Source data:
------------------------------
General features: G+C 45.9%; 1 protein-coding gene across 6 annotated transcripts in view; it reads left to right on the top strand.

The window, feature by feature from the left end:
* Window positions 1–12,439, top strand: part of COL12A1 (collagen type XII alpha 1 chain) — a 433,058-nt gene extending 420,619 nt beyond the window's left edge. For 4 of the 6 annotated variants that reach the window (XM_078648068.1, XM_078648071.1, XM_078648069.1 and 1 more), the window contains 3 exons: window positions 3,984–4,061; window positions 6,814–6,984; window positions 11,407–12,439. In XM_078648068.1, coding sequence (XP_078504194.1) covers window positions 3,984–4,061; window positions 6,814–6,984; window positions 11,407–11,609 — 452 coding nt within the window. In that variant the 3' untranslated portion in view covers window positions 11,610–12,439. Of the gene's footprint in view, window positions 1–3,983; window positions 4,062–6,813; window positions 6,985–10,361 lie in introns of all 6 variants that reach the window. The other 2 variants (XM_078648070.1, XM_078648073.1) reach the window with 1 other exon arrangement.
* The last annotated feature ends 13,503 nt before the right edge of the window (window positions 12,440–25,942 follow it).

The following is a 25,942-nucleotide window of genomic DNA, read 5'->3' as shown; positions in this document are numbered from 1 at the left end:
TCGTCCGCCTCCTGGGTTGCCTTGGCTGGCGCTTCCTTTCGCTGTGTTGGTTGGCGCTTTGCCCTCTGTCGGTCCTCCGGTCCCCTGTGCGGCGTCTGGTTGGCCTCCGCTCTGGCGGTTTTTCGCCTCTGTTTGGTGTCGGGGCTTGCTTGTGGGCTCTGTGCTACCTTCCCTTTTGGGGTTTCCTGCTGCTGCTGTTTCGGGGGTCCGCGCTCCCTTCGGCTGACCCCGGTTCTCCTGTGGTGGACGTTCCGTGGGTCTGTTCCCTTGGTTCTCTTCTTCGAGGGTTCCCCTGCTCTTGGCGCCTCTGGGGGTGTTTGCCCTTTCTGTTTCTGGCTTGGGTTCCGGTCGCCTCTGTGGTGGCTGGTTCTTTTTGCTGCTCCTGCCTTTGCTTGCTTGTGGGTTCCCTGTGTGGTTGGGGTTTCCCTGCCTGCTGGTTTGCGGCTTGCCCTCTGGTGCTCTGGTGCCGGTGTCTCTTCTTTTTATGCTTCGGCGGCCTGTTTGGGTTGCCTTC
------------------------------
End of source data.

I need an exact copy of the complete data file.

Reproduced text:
General features: G+C 45.9%; 1 protein-coding gene across 6 annotated transcripts in view; it reads left to right on the top strand.

The window, feature by feature from the left end:
* Window positions 1–12,439, top strand: part of COL12A1 (collagen type XII alpha 1 chain) — a 433,058-nt gene extending 420,619 nt beyond the window's left edge. For 4 of the 6 annotated variants that reach the window (XM_078648068.1, XM_078648071.1, XM_078648069.1 and 1 more), the window contains 3 exons: window positions 3,984–4,061; window positions 6,814–6,984; window positions 11,407–12,439. In XM_078648068.1, coding sequence (XP_078504194.1) covers window positions 3,984–4,061; window positions 6,814–6,984; window positions 11,407–11,609 — 452 coding nt within the window. In that variant the 3' untranslated portion in view covers window positions 11,610–12,439. Of the gene's footprint in view, window positions 1–3,983; window positions 4,062–6,813; window positions 6,985–10,361 lie in introns of all 6 variants that reach the window. The other 2 variants (XM_078648070.1, XM_078648073.1) reach the window with 1 other exon arrangement.
* The last annotated feature ends 13,503 nt before the right edge of the window (window positions 12,440–25,942 follow it).

The following is a 25,942-nucleotide window of genomic DNA, read 5'->3' as shown; positions in this document are numbered from 1 at the left end:
TCGTCCGCCTCCTGGGTTGCCTTGGCTGGCGCTTCCTTTCGCTGTGTTGGTTGGCGCTTTGCCCTCTGTCGGTCCTCCGGTCCCCTGTGCGGCGTCTGGTTGGCCTCCGCTCTGGCGGTTTTTCGCCTCTGTTTGGTGTCGGGGCTTGCTTGTGGGCTCTGTGCTACCTTCCCTTTTGGGGTTTCCTGCTGCTGCTGTTTCGGGGGTCCGCGCTCCCTTCGGCTGACCCCGGTTCTCCTGTGGTGGACGTTCCGTGGGTCTGTTCCCTTGGTTCTCTTCTTCGAGGGTTCCCCTGCTCTTGGCGCCTCTGGGGGTGTTTGCCCTTTCTGTTTCTGGCTTGGGTTCCGGTCGCCTCTGTGGTGGCTGGTTCTTTTTGCTGCTCCTGCCTTTGCTTGCTTGTGGGTTCCCTGTGTGGTTGGGGTTTCCCTGCCTGCTGGTTTGCGGCTTGCCCTCTGGTGCTCTGGTGCCGGTGTCTCTTCTTTTTATGCTTCGGCGGCCTGTTTGGGTTGCCTTC